Mesothelioma Deaths on the Rise, Expected to Peak in 2016

With more and more people diagnosed with the asbestos cancer mesothelioma each year, researchers once predicted that instances of the disease would peak around 2010. This was based on calculations that took into account the latency of the cancer – that is, the time it takes for the cancer to develop – and when its cause, asbestos, was at peak usage: nearly forty years ago. Now, researchers in the United Kingdom are saying that mesothelioma-related deaths won’t peak until 2016.
Data from England’s Health and Safety Executive shows that the number of mesothelioma deaths rose by almost 100 from 2006 to 2007, and rose more than 50 in the year prior. Although the study is focusing on men, a separate report for female mesothelioma deaths will be released in the coming months. According to the HSE, the latest data shows the ratio of male to female deaths in 2007 was around 5 to 1.

Mesothelioma, an almost always fatal cancer, is caused by exposure to asbestos, a fibrous material once popular for construction purposes, as well as for use in common household goods. In the United States, the use of asbestos for such purposes was banned in the late 1970s. However it is still present in a number of buildings and homes, a cause for concern for many people as the risk of exposure increases when the material begins to deteriorate or is disrupted, as it is during renovations or repairs. However, the use of asbestos was not totally banned until 2000, which means it continues to put people at risk for the next few decades.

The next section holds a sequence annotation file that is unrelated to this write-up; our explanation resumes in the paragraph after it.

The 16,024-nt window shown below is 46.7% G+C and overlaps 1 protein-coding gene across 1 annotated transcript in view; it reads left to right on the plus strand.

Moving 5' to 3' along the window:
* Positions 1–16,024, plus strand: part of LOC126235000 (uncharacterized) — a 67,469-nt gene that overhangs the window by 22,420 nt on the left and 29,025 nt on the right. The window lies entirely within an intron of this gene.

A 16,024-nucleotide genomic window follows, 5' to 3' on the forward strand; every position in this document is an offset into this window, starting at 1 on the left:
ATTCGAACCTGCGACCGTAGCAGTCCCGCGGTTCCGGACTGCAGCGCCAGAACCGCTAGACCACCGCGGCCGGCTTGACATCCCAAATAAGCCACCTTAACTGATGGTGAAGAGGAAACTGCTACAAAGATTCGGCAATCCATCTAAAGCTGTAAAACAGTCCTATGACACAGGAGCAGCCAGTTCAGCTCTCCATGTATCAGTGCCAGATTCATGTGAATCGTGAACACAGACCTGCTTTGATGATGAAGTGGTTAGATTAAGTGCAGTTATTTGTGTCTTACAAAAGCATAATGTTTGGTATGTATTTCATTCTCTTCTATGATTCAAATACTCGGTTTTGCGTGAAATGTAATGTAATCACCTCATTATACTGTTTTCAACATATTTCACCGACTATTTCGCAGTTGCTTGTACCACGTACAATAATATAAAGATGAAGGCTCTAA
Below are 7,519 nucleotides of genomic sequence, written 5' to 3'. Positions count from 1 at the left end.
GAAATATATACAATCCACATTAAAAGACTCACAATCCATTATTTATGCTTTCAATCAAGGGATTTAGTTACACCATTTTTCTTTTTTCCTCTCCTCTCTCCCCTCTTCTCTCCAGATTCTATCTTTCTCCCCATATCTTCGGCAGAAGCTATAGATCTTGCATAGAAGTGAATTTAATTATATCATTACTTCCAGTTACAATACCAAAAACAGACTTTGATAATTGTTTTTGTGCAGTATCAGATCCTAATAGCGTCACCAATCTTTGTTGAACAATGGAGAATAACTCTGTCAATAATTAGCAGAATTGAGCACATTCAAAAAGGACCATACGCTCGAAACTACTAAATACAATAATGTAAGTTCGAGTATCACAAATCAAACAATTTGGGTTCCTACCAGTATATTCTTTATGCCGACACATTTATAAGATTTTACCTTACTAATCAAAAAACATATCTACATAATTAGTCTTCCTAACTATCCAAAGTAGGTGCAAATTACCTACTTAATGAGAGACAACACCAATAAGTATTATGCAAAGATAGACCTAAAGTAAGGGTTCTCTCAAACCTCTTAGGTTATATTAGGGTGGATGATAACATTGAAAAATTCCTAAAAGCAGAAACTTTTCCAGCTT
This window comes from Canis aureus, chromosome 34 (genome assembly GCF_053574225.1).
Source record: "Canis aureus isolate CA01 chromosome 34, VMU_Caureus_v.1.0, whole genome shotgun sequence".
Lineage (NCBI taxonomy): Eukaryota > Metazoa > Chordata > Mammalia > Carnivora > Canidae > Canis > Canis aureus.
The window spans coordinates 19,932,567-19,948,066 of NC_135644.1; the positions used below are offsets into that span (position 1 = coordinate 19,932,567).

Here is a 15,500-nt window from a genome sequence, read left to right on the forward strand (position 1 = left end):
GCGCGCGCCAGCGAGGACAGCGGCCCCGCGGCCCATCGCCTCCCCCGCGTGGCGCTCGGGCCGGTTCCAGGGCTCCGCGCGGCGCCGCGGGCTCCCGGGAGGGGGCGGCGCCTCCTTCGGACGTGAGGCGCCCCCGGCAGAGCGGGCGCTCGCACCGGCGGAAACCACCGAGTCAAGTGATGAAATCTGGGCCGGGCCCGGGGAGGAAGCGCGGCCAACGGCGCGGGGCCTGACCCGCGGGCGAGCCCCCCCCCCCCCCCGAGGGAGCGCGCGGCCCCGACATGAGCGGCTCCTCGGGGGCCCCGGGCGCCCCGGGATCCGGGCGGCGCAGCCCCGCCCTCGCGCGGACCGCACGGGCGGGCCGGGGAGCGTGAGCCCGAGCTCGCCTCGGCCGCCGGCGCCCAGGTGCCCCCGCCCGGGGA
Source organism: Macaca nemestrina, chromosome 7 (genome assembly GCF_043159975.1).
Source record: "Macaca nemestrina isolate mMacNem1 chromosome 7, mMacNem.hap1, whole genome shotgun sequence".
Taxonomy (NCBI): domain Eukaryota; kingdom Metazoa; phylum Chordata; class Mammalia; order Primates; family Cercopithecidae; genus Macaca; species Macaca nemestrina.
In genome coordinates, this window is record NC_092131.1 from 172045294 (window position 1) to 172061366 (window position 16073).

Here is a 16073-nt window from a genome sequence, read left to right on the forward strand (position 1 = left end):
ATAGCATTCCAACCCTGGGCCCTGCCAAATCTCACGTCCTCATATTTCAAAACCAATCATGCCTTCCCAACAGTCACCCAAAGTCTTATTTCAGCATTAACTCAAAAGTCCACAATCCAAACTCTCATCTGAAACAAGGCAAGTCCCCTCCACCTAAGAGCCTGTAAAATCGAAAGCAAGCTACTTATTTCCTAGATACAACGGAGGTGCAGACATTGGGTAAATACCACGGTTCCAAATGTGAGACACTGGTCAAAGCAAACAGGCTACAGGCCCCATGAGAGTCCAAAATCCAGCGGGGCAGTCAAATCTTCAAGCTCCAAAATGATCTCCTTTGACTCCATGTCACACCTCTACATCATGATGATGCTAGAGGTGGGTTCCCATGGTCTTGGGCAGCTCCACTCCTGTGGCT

Mesothelioma cancer is one of the least-detectable cancers, mainly because its symptoms mimic those of common illnesses and viruses. Many sufferers are unaware that they were exposed to asbestos in the first place, causing them to overlook the possibility of the cancer. Mesothelioma happens when asbestos fibers become embedded in the lining of the lungs, heart, and abdominal cavity, a membrane called the mesothelium. This sensitive membrane can fill with fluid, causing uncomfortable pain and pressure. After many decades – mesothelioma has a latency period of 30 to 50 years – cancer cells may begin to form, dividing uncontrollably, eventually causing a mesothelioma tumor. Though efforts are ongoing, the disease remains without a cure.